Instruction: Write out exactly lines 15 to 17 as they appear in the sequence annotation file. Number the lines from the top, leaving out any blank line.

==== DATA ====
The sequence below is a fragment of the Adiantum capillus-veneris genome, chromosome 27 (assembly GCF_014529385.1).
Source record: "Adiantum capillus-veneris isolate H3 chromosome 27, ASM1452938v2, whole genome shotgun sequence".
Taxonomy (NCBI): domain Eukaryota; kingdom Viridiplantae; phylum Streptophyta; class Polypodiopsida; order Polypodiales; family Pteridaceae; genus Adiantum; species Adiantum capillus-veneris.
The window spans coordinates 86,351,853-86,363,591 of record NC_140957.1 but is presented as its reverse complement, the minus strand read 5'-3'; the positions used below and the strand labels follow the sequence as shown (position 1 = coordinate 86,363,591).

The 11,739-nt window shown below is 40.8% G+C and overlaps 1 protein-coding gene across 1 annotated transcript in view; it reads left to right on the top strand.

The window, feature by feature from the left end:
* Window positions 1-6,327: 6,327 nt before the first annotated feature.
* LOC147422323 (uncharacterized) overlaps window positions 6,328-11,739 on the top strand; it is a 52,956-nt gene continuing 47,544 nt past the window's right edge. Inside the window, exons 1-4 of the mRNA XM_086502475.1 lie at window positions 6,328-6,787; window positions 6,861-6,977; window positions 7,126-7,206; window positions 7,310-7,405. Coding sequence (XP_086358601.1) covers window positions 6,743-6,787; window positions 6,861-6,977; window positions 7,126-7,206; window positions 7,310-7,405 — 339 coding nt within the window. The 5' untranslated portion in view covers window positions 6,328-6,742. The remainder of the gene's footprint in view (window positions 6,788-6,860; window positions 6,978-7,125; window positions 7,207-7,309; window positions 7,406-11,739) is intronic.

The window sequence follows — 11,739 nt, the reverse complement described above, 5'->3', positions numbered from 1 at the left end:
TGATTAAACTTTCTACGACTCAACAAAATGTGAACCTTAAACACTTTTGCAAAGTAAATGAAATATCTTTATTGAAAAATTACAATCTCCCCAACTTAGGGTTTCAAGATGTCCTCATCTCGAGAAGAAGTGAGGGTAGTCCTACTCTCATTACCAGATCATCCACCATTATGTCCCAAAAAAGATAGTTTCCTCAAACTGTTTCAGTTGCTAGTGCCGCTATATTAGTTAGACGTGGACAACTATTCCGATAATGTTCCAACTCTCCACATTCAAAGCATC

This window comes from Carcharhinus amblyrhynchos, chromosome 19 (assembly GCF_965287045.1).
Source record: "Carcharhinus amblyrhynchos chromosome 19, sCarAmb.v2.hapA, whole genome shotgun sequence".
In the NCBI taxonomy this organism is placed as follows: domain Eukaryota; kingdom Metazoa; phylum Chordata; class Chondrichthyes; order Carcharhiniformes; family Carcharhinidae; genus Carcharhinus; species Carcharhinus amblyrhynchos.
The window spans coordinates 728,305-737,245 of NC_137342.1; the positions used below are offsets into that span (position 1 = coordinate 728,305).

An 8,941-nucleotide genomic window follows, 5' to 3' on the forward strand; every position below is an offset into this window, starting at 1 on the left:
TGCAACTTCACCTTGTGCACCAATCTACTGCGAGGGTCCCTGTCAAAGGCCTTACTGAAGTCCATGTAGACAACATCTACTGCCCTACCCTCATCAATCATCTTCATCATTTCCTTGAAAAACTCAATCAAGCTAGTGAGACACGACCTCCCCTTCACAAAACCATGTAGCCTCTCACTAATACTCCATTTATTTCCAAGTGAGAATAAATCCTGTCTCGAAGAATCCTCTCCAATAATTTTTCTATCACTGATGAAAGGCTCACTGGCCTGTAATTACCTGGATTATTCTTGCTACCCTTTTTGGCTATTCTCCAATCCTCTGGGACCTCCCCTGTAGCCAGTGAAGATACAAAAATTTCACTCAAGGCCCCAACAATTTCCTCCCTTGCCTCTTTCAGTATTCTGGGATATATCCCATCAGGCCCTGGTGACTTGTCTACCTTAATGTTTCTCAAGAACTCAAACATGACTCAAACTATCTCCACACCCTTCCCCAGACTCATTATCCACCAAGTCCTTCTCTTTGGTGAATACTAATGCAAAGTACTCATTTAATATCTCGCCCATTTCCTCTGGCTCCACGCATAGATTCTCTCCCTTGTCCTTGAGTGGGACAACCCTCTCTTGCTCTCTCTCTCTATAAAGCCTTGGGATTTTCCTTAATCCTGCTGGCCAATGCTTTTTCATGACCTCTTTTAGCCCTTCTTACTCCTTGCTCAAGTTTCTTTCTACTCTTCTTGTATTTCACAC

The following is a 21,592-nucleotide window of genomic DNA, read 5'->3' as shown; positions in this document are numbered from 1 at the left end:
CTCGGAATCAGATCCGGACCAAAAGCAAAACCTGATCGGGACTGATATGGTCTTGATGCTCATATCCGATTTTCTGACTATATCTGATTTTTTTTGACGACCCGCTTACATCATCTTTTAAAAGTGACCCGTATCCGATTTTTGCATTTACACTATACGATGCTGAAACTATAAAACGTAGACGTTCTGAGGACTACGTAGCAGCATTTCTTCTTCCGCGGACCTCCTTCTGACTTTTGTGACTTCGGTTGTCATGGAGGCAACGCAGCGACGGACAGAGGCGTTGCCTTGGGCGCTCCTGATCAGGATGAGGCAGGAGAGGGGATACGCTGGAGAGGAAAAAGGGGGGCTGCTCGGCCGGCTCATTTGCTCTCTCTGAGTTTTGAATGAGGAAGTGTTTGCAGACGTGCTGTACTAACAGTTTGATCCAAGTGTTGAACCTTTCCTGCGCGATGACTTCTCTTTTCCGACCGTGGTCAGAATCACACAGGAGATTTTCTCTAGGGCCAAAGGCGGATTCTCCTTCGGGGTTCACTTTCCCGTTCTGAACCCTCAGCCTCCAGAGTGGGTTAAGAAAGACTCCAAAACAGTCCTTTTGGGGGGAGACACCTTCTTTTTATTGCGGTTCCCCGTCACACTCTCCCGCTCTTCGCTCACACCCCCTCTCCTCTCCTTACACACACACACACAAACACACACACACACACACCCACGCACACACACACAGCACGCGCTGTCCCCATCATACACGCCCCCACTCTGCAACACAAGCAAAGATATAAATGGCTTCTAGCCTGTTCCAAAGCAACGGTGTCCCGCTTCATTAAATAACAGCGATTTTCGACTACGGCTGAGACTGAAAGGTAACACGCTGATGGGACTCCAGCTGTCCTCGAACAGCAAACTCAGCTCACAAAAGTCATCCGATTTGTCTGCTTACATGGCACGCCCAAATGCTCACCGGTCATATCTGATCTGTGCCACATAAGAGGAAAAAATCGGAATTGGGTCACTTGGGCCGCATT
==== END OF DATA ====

An 8,941-nucleotide genomic window follows, 5' to 3' on the forward strand; every position below is an offset into this window, starting at 1 on the left:
TGCAACTTCACCTTGTGCACCAATCTACTGCGAGGGTCCCTGTCAAAGGCCTTACTGAAGTCCATGTAGACAACATCTACTGCCCTACCCTCATCAATCATCTTCATCATTTCCTTGAAAAACTCAATCAAGCTAGTGAGACACGACCTCCCCTTCACAAAACCATGTAGCCTCTCACTAATACTCCATTTATTTCCAAGTGAGAATAAATCCTGTCTCGAAGAATCCTCTCCAATAATTTTTCTATCACTGATGAAAGGCTCACTGGCCTGTAATTACCTGGATTATTCTTGCTACCCTTTTTGGCTATTCTCCAATCCTCTGGGACCTCCCCTGTAGCCAGTGAAGATACAAAAATTTCACTCAAGGCCCCAACAATTTCCTCCCTTGCCTCTTTCAGTATTCTGGGATATATCCCATCAGGCCCTGGTGACTTGTCTACCTTAATGTTTCTCAAGAACTCAAACATGACTCAAACTATCTCCACACCCTTCCCCAGACTCATTATCCACCAAGTCCTTCTCTTTGGTGAATACTAATGCAAAGTACTCATTTAATATCTCGCCCATTTCCTCTGGCTCCACGCATAGATTCTCTCCCTTGTCCTTGAGTGGGACAACCCTCTCTTGCTCTCTCTCTCTATAAAGCCTTGGGATTTTCCTTAATCCTGCTGGCCAATGCTTTTTCATGACCTCTTTTAGCCCTTCTTACTCCTTGCTCAAGTTTCTTTCTACTCTTCTTGTATTTCACAC

The following is a 21,592-nucleotide window of genomic DNA, read 5'->3' as shown; positions in this document are numbered from 1 at the left end: